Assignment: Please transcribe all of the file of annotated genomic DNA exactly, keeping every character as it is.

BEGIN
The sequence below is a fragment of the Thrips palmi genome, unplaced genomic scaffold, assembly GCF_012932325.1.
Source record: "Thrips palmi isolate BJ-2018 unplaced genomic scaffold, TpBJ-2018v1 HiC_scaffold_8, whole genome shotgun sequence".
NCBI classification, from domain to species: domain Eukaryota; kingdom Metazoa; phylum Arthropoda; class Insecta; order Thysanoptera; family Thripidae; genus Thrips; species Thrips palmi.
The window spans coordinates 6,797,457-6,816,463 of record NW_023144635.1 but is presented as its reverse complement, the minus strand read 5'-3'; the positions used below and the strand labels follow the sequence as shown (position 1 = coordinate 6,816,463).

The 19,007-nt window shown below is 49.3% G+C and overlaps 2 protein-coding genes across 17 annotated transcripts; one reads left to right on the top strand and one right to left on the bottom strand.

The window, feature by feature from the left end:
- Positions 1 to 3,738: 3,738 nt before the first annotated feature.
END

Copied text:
The sequence below is a fragment of the Thrips palmi genome, unplaced genomic scaffold, assembly GCF_012932325.1.
Source record: "Thrips palmi isolate BJ-2018 unplaced genomic scaffold, TpBJ-2018v1 HiC_scaffold_8, whole genome shotgun sequence".
NCBI classification, from domain to species: domain Eukaryota; kingdom Metazoa; phylum Arthropoda; class Insecta; order Thysanoptera; family Thripidae; genus Thrips; species Thrips palmi.
The window spans coordinates 6,797,457-6,816,463 of record NW_023144635.1 but is presented as its reverse complement, the minus strand read 5'-3'; the positions used below and the strand labels follow the sequence as shown (position 1 = coordinate 6,816,463).

The 19,007-nt window shown below is 49.3% G+C and overlaps 2 protein-coding genes across 17 annotated transcripts; one reads left to right on the top strand and one right to left on the bottom strand.

The window, feature by feature from the left end:
- Positions 1 to 3,738: 3,738 nt before the first annotated feature.